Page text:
This question is mainly for successful intraday traders who have survived the learning curve and are able to make fairly consistent income. What win percentage do you aim for, and what is your typical risk:reward going into a trade? Do you give a trade room to "work", or if the trade starts to go bad, exit immidiately? Do you subscribe to the "golden rule" of letting your profits run and cutting your losses short, or do you exit trades for a scalp most of the time? From what I've read it seems a lot of successful traders tend to have a less than 50% accuracy but the reward:risk is what makes them profitable. Have you heard of any successful traders who risk a couple of points to make a few ticks, or traders who use 1:1 and have a high win percentage? Thanks!
Last edited by SpencerEng; May 17th, 2015 at 03:36 AM.
1. One doesn't "aim for" a particular winrate. The winrate is a result of having a thoroughly-tested and consistently-profitable trading plan and following it without hesitation. If all of that is there, the winrate will automatically be high. If it isn't, then the trades are gambles.
2. Whatever R:R one determines before going into a trade is in his head, not in the market. The market couldn't care less what you want. It'll give you what it's willing to give you. Whether or not you take it is not the market's responsibility. This is not to say that one can't predetermine how much risk he's willing to assume, and there are ways to make this at least somewhat realistic in re the instrument one is trading. But one's own tolerance is also a factor. The market knows nothing about that.
3. In order to determine whether or not to give the trade room to work and, if so, how much room to give it requires the study of hindsight charts to determine how price behaves once you've entered. Does it dawdle? Does it waffle? Does it back up on you before moving in the desired direction? If so, how much? As for exiting before all of this plays out, how much of your desire to exit has to do with the market behavior itself and how much has to do with fear? If the latter, get over it. There's no reason to go through all that testing if you're not going to let it work in your favor. Does this mean there will be no losses? Of course not. But their incidence will be trivial.
4. Some people scalp. Some people let their profits run. Your choice will depend greatly on your goals and objectives. However, you will soon discover whether you are good at scalping or not. If you're not, then that's that.
5. Somebody else's winrate and R:R are irrelevant to you. You will hear of and read accounts of people having low winrates yet trading "successfully". While this may be true -- and there's really no way of knowing -- you must ask yourself what your state of mind will be after taking seven losing trades in a row out of ten. If like most people you'd grab onto whatever profit that eighth trade offered and be glad for it. You might do the same for the ninth and tenth, ending up with a loss for the ten in total. If you think you can ignore all those losses and let your profits run on subsequent trades, that's great. It's also virtually impossible. But best of luck to you if you decide to give it a try anyway. A more desirable alternative is to develop a trading plan that provides a higher winrate to begin with. That will at least give you the confidence to let your profits run which will in turn provide you with a healthy P:L ratio.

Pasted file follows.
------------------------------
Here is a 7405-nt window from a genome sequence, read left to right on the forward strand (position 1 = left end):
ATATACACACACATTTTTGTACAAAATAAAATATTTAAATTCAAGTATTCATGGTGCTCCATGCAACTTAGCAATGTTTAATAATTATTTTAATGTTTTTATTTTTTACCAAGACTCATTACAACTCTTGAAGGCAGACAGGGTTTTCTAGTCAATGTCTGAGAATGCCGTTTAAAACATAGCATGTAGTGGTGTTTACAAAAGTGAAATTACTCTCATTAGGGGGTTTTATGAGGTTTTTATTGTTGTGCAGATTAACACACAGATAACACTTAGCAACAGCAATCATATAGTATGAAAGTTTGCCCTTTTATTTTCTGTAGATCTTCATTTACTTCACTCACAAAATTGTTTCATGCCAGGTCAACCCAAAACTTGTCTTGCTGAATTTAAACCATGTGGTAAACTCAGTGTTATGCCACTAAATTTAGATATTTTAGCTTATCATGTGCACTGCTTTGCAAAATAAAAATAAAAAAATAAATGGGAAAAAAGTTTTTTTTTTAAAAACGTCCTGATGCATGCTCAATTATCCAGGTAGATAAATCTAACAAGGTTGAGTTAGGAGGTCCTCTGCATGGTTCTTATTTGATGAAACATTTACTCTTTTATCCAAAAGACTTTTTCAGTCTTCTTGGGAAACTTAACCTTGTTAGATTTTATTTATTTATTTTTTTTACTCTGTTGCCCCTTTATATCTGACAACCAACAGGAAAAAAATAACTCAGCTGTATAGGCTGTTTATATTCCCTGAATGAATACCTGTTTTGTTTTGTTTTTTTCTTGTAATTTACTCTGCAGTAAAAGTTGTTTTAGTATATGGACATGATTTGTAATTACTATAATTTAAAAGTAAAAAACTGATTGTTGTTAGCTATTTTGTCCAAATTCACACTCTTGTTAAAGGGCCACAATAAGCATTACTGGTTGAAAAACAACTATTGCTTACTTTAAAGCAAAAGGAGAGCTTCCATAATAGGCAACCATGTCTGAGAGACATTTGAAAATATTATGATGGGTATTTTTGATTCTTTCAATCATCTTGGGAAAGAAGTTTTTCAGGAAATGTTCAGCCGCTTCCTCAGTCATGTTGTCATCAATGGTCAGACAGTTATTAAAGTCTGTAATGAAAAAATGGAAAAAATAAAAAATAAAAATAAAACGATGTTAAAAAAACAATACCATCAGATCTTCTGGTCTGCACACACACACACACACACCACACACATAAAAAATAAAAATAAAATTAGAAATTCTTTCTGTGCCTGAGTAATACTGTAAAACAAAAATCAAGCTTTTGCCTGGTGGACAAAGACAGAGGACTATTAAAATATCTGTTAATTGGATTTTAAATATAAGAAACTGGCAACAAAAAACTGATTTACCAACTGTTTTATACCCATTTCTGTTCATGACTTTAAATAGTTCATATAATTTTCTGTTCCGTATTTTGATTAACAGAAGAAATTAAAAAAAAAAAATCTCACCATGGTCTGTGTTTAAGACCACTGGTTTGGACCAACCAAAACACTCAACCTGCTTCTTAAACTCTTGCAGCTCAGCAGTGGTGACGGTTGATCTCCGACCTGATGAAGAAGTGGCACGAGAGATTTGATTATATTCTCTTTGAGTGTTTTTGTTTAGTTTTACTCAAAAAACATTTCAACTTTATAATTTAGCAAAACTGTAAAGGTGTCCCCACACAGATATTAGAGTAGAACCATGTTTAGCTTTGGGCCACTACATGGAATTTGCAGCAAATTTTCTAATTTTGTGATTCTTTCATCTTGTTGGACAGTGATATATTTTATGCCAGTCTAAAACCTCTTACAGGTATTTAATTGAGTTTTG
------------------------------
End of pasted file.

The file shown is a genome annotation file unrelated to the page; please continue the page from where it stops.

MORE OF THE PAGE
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In his book "Beyond Technical Analysis", Tushar Chande explains in some detail, with examples, why many of the most successful trend-following methods tend to have win-rates between 25% and 50%.
Many of the world-famous and consistently successful traders interviewed by Jack Schwager in his books "The Market Wizards" and "The New Market Wizards" also explain at some length why - according to what type of systems they're using - it can be easier and more secure making a living with win-rates around 30% or so.
It really doesn't follow at all that a profitable and consistent trading-plan, unhesitatingly executed, necessarily implies a high win-rate. Nor that the trades are somehow "gambles" if the win-rate is below 50%.
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Key words being "in his book(s)". Authors regularly and almost invariably approach this as theory, ignoring the psychological effects of experiencing 7 losers out of every 10. Most of these don't trade. Or they're terrible at it. Or they're trading OPM.
The individual trader should have a winrate of at least 50% with a corresponding P:L. Or better. If he doesn't, then he doesn't have a thoroughly-tested and consistently-profitable trading plan (or, if he does, he isn't following it).
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